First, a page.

Steve Nash suffers neck stinger

DALLAS -- Phoenix guard Steve Nash left Friday night's 106-91 loss to the Dallas Mavericks with what the Suns termed a "stinger."

With 7:17 left in the first quarter, Nash and Mavericks center Tyson Chandler collided while going for a loose ball in the Phoenix backcourt.

Nash's neck appeared to drive into Chandler's hip, and Nash was down for several minutes before limping to the bench.

"Just a weird night from that standpoint," Mavs forward Dirk Nowitzki said after the game. "We were all on the court; he's laying there screaming, 'I can't feel my hands.' So that was one of the weirdest things I've obviously ever seen, so very, very unfortunate. Hopefully he'll be OK. He's a warrior, and he'll recover quick."

Nash was replaced by Goran Dragic, and a few minutes later the Suns announced Nash was out for the rest of the game.

Afterward, Nash said he was intially scared.

"I just bumped my head at a weird angle and had a spinal-cord situation, lost feeling in my arms and legs," he said. "There were 10 seconds there that were really scary, but it came back and they just didn't feel like it was worth risking it tonight. We'll see how it goes tomorrow, but I'm optimistic about the amount that it improved already that hopefully I will be able to play Sunday or Monday."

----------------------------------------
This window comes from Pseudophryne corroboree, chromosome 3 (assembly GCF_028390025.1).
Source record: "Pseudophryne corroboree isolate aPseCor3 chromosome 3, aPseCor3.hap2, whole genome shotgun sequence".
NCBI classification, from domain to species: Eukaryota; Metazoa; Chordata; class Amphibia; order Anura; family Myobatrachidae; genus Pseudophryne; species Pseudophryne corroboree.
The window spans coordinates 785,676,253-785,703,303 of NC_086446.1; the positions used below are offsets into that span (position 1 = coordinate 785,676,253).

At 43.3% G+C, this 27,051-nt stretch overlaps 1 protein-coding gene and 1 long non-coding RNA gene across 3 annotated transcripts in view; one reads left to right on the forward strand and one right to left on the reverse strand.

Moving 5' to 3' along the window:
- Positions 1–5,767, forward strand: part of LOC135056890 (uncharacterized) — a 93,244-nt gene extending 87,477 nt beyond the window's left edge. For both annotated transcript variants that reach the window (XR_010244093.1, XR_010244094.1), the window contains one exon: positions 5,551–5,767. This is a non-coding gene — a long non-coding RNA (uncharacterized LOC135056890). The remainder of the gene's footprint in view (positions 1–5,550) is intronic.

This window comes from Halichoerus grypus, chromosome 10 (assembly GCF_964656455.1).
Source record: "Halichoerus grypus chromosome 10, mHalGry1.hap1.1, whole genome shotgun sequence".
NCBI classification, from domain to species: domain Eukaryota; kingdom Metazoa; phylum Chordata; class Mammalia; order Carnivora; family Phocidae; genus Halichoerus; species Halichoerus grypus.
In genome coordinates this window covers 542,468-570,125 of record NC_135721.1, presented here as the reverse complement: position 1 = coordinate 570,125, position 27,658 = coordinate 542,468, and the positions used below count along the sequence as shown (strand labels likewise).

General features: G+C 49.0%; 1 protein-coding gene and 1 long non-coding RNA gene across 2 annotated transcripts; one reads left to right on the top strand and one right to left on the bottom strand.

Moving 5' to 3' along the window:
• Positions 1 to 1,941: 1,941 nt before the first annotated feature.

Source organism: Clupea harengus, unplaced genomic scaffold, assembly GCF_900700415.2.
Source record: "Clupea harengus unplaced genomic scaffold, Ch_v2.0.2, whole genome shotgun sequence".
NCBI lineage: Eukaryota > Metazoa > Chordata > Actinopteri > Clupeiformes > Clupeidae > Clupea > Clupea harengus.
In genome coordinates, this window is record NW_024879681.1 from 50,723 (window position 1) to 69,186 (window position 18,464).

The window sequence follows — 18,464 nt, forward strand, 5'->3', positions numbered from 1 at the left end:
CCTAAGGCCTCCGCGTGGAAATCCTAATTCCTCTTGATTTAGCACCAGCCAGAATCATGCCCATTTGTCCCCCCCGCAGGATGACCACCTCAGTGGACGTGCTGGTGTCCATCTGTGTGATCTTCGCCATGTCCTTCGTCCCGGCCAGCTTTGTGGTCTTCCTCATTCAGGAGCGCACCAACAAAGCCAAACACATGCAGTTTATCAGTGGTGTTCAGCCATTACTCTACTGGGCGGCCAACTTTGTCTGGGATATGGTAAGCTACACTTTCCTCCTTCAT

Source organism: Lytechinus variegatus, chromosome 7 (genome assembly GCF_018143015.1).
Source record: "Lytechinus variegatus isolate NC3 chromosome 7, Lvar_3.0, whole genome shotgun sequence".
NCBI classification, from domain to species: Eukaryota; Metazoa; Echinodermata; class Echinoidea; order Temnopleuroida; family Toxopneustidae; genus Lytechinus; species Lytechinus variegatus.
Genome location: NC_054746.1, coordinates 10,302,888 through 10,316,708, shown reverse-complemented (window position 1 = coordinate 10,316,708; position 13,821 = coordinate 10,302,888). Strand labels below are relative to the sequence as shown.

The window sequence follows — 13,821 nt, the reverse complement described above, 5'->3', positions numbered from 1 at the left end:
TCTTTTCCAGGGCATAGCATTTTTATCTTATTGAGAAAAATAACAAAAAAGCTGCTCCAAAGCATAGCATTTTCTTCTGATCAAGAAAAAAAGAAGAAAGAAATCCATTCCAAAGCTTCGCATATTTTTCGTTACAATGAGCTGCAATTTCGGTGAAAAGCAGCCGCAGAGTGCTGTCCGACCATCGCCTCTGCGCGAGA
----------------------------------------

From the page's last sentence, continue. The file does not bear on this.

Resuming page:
Nash's absence obviously had a tremendous effect on the rest of the game. Dallas led by 12 at halftime and by as many as 24 in the third quarter. When Nash left, he had four points and an assist in less than five minutes. Jason Richardson was the only Suns starter to score in double-figures (12 points), and the NBA's top-scoring team at 109 points per game finished 18 points below its average.

"The game certainly changes without Nash; there's no question," Mavs coach Rick Carlisle said. "He's one of the best players ever. He's 2-for-3 when he went out four minutes into the game. He was very aggressive, and he was going to have a major impact on the game one way or the other. I hope he's OK."

Information from ESPNDallas.com's Jeff Caplan and The Associated Press was used in this report.